Windows 10 Pro Version 2004: Group ASAP (Pioneer/Chump)

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      • #2189847 Reply
        DriftyDonN
        AskWoody Plus

        Is it possible the partition was created by Backupper” used to image the disk?

        D

        "Vision without action is a daydream. Action without vision is a nightmare."

        • #2189981 Reply
          KYKaren
          AskWoody Plus

          Is it possible the partition was created by Backupper” used to image the disk?

          D

          No, I have a snapshot of the diskmgmt.msc screen when I first opened the laptop, i.e., when DELL set it up. The present diskmgmt.msc screen (i.e., after I used Backupper to create a backup system image) looks the same; no change has taken place, not in the number of partitions, the size of the partitions, the names of the partitions, nor the description of the partitions. The only thing that has changed is the amount of free space in the OS (C:) partition, which is smaller now since I have been creating and storing files over the past 7 months, and the amount of free space in the DELLSUPPORT partition, which became smaller after a critical DELLSUPPORT update in 3 months ago. The image partition has the same amount of free space as it did originally.

          Backupper created its backup system-image file on an external hard drive.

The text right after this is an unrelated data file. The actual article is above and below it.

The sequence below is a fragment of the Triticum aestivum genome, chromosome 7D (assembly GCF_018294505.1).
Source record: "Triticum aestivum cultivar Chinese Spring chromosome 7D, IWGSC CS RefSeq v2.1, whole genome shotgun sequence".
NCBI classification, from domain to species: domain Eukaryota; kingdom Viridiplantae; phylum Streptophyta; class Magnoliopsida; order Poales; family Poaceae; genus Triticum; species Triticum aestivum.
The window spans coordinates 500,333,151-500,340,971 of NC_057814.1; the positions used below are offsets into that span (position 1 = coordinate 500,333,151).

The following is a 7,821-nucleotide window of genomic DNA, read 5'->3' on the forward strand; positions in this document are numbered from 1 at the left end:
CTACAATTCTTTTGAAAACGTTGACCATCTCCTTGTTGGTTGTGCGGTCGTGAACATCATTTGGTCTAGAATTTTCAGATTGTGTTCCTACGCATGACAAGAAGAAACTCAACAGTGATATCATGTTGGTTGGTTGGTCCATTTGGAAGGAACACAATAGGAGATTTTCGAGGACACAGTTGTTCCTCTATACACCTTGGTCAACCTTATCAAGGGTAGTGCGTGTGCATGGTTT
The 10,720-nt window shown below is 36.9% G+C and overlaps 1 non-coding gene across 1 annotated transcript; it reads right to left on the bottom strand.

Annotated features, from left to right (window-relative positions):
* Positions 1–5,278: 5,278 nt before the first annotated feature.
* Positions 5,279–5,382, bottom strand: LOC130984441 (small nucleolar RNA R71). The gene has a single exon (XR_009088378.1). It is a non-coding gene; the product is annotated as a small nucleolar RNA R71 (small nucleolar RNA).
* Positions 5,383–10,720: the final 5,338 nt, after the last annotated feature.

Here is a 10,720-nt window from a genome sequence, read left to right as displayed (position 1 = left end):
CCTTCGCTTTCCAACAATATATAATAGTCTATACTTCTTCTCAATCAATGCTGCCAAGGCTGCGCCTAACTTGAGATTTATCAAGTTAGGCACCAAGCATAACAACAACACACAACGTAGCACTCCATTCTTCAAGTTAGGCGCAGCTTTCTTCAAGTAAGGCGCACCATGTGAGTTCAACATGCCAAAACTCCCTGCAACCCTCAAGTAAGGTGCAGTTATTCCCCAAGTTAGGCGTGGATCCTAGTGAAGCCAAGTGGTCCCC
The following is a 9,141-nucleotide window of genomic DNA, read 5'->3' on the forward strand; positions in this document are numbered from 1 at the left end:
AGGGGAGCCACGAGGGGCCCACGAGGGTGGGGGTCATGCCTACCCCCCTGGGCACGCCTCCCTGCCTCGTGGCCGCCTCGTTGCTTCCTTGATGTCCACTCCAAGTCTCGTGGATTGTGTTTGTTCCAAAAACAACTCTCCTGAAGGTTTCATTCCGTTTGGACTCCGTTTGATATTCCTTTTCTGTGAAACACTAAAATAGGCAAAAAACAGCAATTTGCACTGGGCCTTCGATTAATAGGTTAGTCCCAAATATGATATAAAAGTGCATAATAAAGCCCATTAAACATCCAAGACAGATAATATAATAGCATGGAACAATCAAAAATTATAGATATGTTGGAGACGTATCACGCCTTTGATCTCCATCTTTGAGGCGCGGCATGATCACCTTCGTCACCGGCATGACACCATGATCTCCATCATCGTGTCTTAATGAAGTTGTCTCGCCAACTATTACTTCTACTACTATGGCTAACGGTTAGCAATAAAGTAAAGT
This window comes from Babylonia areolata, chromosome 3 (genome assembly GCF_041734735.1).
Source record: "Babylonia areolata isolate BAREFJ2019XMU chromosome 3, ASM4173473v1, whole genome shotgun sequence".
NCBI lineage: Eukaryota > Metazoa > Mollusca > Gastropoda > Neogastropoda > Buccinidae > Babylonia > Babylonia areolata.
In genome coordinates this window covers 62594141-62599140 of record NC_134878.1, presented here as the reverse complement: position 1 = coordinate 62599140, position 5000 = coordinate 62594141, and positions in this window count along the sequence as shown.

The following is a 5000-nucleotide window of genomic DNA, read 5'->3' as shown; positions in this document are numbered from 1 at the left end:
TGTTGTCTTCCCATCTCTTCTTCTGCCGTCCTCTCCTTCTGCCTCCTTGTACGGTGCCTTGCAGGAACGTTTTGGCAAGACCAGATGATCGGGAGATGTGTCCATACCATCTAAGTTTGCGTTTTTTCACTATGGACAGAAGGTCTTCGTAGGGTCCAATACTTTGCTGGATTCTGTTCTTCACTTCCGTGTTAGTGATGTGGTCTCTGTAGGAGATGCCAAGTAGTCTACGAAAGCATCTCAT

Offline: Win7Pro ∙ SP1 ∙ x64
          Online: Win10Pro ∙ 1909.18363 ∙ x64 ∙ i7-6500U ∙ RAM 12GB ∙ SSD ∙ Firefox ∙ McAfee Internet Security ∙ Windows Defender
          Online: Win10Pro ∙ 1909.18363 ∙ x64 ∙ i7-8565U ∙ RAM 16GB ∙ SSD ∙ Firefox ∙ McAfee Internet Security ∙ Windows Defender

      • #2189997 Reply
        Paul T
        AskWoody MVP

        you are saying that BitLocker is not/has not been securing my files/laptop

        Correct. Anyone can read the files on your hard disk by booting from USB / DVD.

        can I then conclude that there are not going to be BitLocker complications, should it come down to a need to “restore”

        A restore puts files back on the disk no matter what BitLocker is doing. The complications arise if the disk is encrypted via hardware – generally SSDs only.
        As your disk is not encrypted you don’t need to do anything special to restore.

        Do you mean a Win10 Recovery Drive

        No, it’s a BitLocker recovery. Basically a copy of the encryption key.

        I simply want to know if everything is set up correctly to work the way it should

        You need a recovery / restore boot USB from the backup software.
        You need the backup files.
        To test your restore, boot from the recovery USB and connect the backup disk. Check that you can select the backup to restore and select the internal disk / partition as destination.
        You will not damage your existing environment performing this test.

        cheers, Paul

      • #2190007 Reply
        Alex5723
        AskWoody Plus